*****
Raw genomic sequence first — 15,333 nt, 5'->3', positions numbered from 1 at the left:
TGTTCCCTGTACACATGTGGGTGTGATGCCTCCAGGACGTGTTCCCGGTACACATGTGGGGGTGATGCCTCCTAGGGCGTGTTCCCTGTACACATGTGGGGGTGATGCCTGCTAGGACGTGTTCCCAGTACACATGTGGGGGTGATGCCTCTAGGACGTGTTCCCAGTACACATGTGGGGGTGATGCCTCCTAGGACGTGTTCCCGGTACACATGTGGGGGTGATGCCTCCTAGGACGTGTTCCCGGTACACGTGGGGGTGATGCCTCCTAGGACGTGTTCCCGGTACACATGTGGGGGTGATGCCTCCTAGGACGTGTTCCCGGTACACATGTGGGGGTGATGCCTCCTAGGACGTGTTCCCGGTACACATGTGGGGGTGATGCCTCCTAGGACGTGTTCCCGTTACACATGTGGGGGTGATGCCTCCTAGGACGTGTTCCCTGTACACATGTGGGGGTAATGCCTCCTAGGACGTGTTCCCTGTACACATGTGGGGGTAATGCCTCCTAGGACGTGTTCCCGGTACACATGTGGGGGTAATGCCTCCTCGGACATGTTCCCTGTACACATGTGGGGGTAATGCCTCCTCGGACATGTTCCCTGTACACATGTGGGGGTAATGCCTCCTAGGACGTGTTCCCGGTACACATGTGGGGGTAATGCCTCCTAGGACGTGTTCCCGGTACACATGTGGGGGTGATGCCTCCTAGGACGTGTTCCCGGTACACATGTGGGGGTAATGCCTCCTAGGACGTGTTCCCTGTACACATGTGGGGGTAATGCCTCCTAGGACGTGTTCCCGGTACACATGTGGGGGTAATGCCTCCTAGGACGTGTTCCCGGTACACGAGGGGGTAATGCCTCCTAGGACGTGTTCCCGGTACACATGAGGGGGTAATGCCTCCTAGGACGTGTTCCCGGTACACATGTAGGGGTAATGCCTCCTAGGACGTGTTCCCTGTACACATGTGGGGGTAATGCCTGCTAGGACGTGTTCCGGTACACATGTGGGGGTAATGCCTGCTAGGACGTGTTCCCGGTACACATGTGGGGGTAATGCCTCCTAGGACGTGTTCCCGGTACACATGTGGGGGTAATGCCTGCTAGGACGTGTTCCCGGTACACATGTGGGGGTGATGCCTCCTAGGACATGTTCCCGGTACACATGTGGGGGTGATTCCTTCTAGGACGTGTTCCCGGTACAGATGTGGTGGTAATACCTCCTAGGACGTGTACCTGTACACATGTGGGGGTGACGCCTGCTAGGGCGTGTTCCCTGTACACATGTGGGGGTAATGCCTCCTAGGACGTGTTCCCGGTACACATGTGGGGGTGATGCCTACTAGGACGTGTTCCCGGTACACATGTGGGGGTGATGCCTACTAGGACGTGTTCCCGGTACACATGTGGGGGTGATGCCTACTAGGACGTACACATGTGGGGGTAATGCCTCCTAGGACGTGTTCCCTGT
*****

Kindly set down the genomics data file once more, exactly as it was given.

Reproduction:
Raw genomic sequence first — 15,333 nt, 5'->3', positions numbered from 1 at the left:
TGTTCCCTGTACACATGTGGGTGTGATGCCTCCAGGACGTGTTCCCGGTACACATGTGGGGGTGATGCCTCCTAGGGCGTGTTCCCTGTACACATGTGGGGGTGATGCCTGCTAGGACGTGTTCCCAGTACACATGTGGGGGTGATGCCTCTAGGACGTGTTCCCAGTACACATGTGGGGGTGATGCCTCCTAGGACGTGTTCCCGGTACACATGTGGGGGTGATGCCTCCTAGGACGTGTTCCCGGTACACGTGGGGGTGATGCCTCCTAGGACGTGTTCCCGGTACACATGTGGGGGTGATGCCTCCTAGGACGTGTTCCCGGTACACATGTGGGGGTGATGCCTCCTAGGACGTGTTCCCGGTACACATGTGGGGGTGATGCCTCCTAGGACGTGTTCCCGTTACACATGTGGGGGTGATGCCTCCTAGGACGTGTTCCCTGTACACATGTGGGGGTAATGCCTCCTAGGACGTGTTCCCTGTACACATGTGGGGGTAATGCCTCCTAGGACGTGTTCCCGGTACACATGTGGGGGTAATGCCTCCTCGGACATGTTCCCTGTACACATGTGGGGGTAATGCCTCCTCGGACATGTTCCCTGTACACATGTGGGGGTAATGCCTCCTAGGACGTGTTCCCGGTACACATGTGGGGGTAATGCCTCCTAGGACGTGTTCCCGGTACACATGTGGGGGTGATGCCTCCTAGGACGTGTTCCCGGTACACATGTGGGGGTAATGCCTCCTAGGACGTGTTCCCTGTACACATGTGGGGGTAATGCCTCCTAGGACGTGTTCCCGGTACACATGTGGGGGTAATGCCTCCTAGGACGTGTTCCCGGTACACGAGGGGGTAATGCCTCCTAGGACGTGTTCCCGGTACACATGAGGGGGTAATGCCTCCTAGGACGTGTTCCCGGTACACATGTAGGGGTAATGCCTCCTAGGACGTGTTCCCTGTACACATGTGGGGGTAATGCCTGCTAGGACGTGTTCCGGTACACATGTGGGGGTAATGCCTGCTAGGACGTGTTCCCGGTACACATGTGGGGGTAATGCCTCCTAGGACGTGTTCCCGGTACACATGTGGGGGTAATGCCTGCTAGGACGTGTTCCCGGTACACATGTGGGGGTGATGCCTCCTAGGACATGTTCCCGGTACACATGTGGGGGTGATTCCTTCTAGGACGTGTTCCCGGTACAGATGTGGTGGTAATACCTCCTAGGACGTGTACCTGTACACATGTGGGGGTGACGCCTGCTAGGGCGTGTTCCCTGTACACATGTGGGGGTAATGCCTCCTAGGACGTGTTCCCGGTACACATGTGGGGGTGATGCCTACTAGGACGTGTTCCCGGTACACATGTGGGGGTGATGCCTACTAGGACGTGTTCCCGGTACACATGTGGGGGTGATGCCTACTAGGACGTACACATGTGGGGGTAATGCCTCCTAGGACGTGTTCCCTGT